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Unformatted text preview: 1. I ntroducing the Vertebrate Endocrine System • Signaling molecules help integrate cell activities in ways that keep the body → working smoothly- Hormones, neurotransmitters, local signaling molecules and pheromones are signaling molecules in animals- Works on target cells; the “target” is a cell that bears receptors for it; receptors are located in the PR, cytoplasm or nucleus • Hormones→ secretory products of endocrine glands, endocrine cells in tissues, and few neurons- i.e. insulin→ secreted by pancreatic cells into interstitial fluid, diffuses into blood capillaries then bloodstream and transported throughout body; diffuses out of blood into all tissues but only acts on cells that have functioning receptors for it • neurotransmitters→ signaling molecules released from axon endings of neurons which then swiftly activate/inhibit target cells after diffusing across tiny synaptic cleft between them • local signaling molecules→ change chemical conditions in local tissues, as when action of some prostaglandins restricts/enhances blood flow to a tissue • pheromones→ diffuse through water/air to target cells in other individuals of the same species; help integrate social behavior- i.e. soldier termites secrete one pheromone that acts as an alarm signal when ants attack their colony • first hormones discovered by W. Bayliss and E. Starling in early 1900s • gene duplications and modifications may account for diversity in signaling molecules and the receptors for them • endocrine system→ all sources of hormones inside the vertebrate body • most endocrine sources and nervous system interact in intricate ways 2. The Nature of Hormone Action • Hormone response requires 1. Activation of a receptor for that hormone 2. Transduction of receptor’s signal into a molecular form that can exert effects inside the cell 3. Functional response • Responses to hormones vary- Different hormones act on different mechanisms- Not all types of cells are able to respond to a particular hormone...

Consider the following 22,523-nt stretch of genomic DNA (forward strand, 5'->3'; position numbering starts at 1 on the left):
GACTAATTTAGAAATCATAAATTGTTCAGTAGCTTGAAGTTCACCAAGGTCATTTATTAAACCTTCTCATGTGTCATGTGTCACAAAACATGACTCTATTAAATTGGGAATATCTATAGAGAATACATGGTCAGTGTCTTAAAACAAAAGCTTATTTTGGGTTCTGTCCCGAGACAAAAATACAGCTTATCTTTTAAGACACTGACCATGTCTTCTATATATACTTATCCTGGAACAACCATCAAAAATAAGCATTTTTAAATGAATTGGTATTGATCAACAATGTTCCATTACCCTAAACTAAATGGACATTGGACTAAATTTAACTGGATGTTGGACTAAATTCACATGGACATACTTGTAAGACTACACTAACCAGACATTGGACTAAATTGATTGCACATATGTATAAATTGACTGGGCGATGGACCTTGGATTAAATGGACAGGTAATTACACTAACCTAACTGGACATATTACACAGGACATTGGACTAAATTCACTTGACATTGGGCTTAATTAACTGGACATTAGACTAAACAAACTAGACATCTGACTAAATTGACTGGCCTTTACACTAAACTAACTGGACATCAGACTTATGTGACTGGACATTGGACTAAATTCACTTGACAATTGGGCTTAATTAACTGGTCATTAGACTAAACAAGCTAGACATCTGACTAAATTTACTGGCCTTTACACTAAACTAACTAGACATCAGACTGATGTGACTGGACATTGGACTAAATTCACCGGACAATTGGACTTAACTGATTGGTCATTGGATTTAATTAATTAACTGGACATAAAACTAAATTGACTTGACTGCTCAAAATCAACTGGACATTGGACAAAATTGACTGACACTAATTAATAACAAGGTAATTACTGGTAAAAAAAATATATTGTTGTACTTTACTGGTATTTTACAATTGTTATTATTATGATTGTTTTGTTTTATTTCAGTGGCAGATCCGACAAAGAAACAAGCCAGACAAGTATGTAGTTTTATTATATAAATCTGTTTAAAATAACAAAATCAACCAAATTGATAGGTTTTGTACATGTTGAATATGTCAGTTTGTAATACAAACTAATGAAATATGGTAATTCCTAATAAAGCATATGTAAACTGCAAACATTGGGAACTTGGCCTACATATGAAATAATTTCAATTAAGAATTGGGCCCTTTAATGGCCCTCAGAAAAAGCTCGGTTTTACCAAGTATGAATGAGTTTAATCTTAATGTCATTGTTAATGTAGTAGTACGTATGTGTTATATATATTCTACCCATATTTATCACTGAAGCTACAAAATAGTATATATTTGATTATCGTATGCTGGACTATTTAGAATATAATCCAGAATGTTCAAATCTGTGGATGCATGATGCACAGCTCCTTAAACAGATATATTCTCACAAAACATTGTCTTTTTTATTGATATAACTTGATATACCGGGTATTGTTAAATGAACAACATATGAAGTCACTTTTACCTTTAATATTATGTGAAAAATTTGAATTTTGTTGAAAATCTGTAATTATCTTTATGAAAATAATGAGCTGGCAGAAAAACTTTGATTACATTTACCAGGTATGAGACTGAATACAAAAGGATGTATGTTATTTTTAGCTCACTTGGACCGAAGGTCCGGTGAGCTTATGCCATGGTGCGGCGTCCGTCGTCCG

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This note was uploaded on 05/01/2008 for the course BIOL 101 taught by Professor Hogan during the Spring '08 term at UNC.
- Spring '08